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Albanian Hospitality

Some of you may be under the impression that I earnestly patrol the streets of Tirana and scan the newspapers daily for interesting stuff to post here, with occasional dog-related diversion.

In fact, I spend a considerable amount of time sitting on the balcony drinking beer and reading detective stories. When I'm not doing that I'm often in restaurants, cafes and bars. On Monday afternoon I ended up at Floga with some friends.

Ryan, Beni, Dritan and James

James, a Peace Corps volunteer we know, was in town for a few days. We met up and headed out for coffee. Just before we left I got a call from Dritan.
How about a drink later?

Sure, but I've got a friend with me.

No problem, bring him along.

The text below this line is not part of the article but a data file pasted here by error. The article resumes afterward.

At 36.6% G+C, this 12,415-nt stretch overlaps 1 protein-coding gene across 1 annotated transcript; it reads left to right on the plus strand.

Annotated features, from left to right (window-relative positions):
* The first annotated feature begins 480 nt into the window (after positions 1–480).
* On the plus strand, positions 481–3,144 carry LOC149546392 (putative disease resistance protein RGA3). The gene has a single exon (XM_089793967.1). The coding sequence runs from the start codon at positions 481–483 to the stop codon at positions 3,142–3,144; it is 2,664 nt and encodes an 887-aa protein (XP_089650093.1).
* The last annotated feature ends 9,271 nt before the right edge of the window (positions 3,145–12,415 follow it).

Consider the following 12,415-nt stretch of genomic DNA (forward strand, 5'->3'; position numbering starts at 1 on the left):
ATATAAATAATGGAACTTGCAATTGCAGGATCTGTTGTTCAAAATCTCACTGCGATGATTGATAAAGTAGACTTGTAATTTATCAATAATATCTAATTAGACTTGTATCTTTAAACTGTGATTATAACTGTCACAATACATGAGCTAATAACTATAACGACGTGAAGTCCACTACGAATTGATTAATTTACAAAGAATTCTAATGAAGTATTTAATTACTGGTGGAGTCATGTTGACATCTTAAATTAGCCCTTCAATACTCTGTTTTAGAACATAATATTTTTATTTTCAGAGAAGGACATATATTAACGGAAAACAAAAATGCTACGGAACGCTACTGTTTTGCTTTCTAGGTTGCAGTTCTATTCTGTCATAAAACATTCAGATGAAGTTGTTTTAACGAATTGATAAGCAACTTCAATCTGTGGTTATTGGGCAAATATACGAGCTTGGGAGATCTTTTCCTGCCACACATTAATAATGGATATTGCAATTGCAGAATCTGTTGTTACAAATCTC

At the cafe James called Ryan, another Peace Corps guy in Tirana for the weekend. Dritan phoned.

Where are you?

We're downtown - there's another guy with us now.

OK. See you soon.

We met up. Introductions were made.

You want a drink? How about something to eat?

We made a few noises about something light, some salad maybe.

We'll go to Floga. They do good salads.

We got to Floga - that's it in the picture above - and Dritan ordered. Either he was ordering a very complicated salad or there was a lot more than lettuce coming.

Beer. A basket of fresh-baked bread. Salad. Grilled mushrooms. And then... inevitably...the meat plate. Previous visits to Floga had always involved the meat plate so I should have expected it. Always very nice though.